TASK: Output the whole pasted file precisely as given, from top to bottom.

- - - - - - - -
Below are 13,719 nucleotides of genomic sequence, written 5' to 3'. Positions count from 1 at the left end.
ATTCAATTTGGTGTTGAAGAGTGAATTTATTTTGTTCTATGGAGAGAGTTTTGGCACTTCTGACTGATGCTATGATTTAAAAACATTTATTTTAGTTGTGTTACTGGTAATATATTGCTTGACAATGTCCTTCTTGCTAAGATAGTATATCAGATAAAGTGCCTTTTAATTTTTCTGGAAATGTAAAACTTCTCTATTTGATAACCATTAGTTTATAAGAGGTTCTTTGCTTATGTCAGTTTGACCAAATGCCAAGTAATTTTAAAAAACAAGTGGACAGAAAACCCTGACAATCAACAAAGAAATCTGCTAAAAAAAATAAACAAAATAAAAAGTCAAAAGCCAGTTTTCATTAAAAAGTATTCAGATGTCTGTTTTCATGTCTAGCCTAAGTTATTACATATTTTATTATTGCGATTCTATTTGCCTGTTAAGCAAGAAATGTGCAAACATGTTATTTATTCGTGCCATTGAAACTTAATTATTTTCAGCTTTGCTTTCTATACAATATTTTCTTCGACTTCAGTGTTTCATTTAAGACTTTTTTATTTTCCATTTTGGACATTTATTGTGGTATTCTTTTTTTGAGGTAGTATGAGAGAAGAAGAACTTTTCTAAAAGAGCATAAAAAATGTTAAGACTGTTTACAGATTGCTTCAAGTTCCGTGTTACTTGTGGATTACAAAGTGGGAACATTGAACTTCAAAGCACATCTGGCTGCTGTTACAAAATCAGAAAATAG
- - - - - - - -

Below are 13,719 nucleotides of genomic sequence, written 5' to 3'. Positions count from 1 at the left end.
ATTCAATTTGGTGTTGAAGAGTGAATTTATTTTGTTCTATGGAGAGAGTTTTGGCACTTCTGACTGATGCTATGATTTAAAAACATTTATTTTAGTTGTGTTACTGGTAATATATTGCTTGACAATGTCCTTCTTGCTAAGATAGTATATCAGATAAAGTGCCTTTTAATTTTTCTGGAAATGTAAAACTTCTCTATTTGATAACCATTAGTTTATAAGAGGTTCTTTGCTTATGTCAGTTTGACCAAATGCCAAGTAATTTTAAAAAACAAGTGGACAGAAAACCCTGACAATCAACAAAGAAATCTGCTAAAAAAAATAAACAAAATAAAAAGTCAAAAGCCAGTTTTCATTAAAAAGTATTCAGATGTCTGTTTTCATGTCTAGCCTAAGTTATTACATATTTTATTATTGCGATTCTATTTGCCTGTTAAGCAAGAAATGTGCAAACATGTTATTTATTCGTGCCATTGAAACTTAATTATTTTCAGCTTTGCTTTCTATACAATATTTTCTTCGACTTCAGTGTTTCATTTAAGACTTTTTTATTTTCCATTTTGGACATTTATTGTGGTATTCTTTTTTTGAGGTAGTATGAGAGAAGAAGAACTTTTCTAAAAGAGCATAAAAAATGTTAAGACTGTTTACAGATTGCTTCAAGTTCCGTGTTACTTGTGGATTACAAAGTGGGAACATTGAACTTCAAAGCACATCTGGCTGCTGTTACAAAATCAGAAAATAG